When developing your business objectives and technology, a key component is evaluating the degree of automation offered by your technology platforms. Self-service and automated business processes often reduce costs while improving agent and customer productivity. Consider what you are doing to drive overall customer automation, expand the linkages between front-end and backend systems to streamline the agent experiences (CTI) , support your agents by empowering them to better service your customers (WFO) and most importantly, what systems do you have (and desire) to measure your centres performance (Reporting)? What do you need to add, enhance or revamp to deliver a better customer experience? By expanding automation technology across the contact centre you can also expand the areas to which the technology itself can bring value.
Businesses have been advocates of touchpoints for quite a while. The crucial moments when consumers interact with a business seemed to be able to tell how happy a customer actually was. Unfortunately, the narrow focus of satisfaction at those moments actually gives us a rather distorted picture. The picture we need to be looking at is the customer’s entire journey from start to finish. Businesses that are able to carefully manage the experience in its entirety reap enormous benefits across the board.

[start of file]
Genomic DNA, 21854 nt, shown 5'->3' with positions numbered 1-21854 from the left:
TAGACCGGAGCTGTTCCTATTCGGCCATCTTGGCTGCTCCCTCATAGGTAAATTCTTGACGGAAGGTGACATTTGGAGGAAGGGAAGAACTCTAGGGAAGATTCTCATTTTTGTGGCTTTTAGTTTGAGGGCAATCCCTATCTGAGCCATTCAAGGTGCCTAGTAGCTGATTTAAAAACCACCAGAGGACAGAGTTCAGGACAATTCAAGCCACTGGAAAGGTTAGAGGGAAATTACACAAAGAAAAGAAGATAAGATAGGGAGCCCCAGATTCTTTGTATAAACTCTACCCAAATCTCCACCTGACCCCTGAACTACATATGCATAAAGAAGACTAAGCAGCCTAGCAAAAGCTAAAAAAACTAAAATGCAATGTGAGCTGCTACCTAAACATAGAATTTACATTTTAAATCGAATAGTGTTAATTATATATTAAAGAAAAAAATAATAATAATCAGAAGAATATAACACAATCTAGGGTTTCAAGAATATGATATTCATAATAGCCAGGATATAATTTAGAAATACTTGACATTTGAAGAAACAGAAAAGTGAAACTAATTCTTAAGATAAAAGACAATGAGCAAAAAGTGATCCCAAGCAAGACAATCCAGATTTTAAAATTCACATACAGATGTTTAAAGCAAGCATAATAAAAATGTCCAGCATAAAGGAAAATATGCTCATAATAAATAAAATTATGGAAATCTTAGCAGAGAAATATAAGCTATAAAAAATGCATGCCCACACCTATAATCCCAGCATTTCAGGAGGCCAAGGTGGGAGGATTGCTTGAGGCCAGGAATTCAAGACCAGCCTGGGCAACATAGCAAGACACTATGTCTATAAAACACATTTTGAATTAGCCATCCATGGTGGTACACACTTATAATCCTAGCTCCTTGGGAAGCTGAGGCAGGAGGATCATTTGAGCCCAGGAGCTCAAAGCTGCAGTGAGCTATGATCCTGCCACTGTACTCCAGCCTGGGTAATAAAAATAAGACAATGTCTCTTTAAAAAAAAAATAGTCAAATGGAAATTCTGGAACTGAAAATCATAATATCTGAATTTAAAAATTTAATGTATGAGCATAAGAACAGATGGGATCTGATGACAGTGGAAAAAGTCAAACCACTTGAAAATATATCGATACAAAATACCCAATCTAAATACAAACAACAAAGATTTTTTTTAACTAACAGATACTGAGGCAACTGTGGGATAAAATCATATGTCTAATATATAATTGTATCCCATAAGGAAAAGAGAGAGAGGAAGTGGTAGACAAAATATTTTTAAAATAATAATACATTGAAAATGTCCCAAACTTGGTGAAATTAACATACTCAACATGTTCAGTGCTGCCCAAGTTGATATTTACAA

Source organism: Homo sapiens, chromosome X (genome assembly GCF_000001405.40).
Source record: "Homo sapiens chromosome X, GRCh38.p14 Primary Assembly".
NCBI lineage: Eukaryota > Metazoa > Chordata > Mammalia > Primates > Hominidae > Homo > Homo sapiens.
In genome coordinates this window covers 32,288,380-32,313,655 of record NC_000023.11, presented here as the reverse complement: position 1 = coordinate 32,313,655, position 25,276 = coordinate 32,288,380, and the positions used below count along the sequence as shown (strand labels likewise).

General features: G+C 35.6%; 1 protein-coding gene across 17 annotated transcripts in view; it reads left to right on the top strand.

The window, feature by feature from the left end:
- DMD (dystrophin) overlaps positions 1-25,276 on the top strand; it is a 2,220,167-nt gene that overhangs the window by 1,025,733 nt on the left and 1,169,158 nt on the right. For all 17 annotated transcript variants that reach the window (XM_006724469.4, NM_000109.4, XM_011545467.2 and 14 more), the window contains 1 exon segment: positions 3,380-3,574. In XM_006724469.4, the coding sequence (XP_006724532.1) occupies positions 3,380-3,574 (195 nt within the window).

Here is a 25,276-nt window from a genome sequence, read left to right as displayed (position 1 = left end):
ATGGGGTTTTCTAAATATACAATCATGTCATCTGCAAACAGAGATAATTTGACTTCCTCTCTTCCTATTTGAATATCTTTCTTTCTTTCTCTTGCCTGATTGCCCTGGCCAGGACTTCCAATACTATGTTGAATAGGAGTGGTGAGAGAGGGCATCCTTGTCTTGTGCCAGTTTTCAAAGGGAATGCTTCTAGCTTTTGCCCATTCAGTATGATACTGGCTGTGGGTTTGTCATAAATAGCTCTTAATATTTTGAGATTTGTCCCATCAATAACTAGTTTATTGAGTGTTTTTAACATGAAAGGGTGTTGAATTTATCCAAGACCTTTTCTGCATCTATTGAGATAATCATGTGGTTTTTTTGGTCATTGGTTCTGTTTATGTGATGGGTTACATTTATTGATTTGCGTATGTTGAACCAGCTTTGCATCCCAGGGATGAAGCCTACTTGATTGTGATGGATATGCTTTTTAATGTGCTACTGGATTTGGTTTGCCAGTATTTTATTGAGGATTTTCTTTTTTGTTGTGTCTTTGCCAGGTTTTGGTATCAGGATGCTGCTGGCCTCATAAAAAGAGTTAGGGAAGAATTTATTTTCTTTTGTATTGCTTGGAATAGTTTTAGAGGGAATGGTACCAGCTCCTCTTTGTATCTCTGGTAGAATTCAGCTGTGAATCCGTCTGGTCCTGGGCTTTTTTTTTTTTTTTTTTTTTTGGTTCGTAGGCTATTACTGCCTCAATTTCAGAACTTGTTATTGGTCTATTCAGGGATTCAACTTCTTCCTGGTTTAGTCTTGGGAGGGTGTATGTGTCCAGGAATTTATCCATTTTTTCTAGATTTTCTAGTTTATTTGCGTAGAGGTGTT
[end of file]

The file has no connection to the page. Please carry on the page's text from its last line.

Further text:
Churn is a big problem for many companies and for typical reasons. The ways to reduce this are well known, but costly (upgrades, discounted rate plans, etc). This is where customer experience saves the day. It turns out it can not only reduce churn but build a competitive advantage as well. Creating an exceptional customer experience cannot be achieved solely by perfecting touchpoints. While customers might seem happy at certain times during the interaction, many are unhappy with their overall experience. Most customers aren’t fed up with any one phone call, field visit, or other interaction; they don’t really care about these singular touchpoints. They do, however, care about cumulative experiences across multiple touchpoints and multiple channels over time.
Everyone has heard the phrase “in the cloud”. Those white puff balls floating over head seriously contain a massive amount of information – enough to win wars and impeach presidents. While it’s fun to think that the condensed air balls forming animal shapes high in the sky are what’s keeping all of our information safe, the Cloud is actually a bit more complicated. And even more so when you add artificial intelligence (AI) to the equation.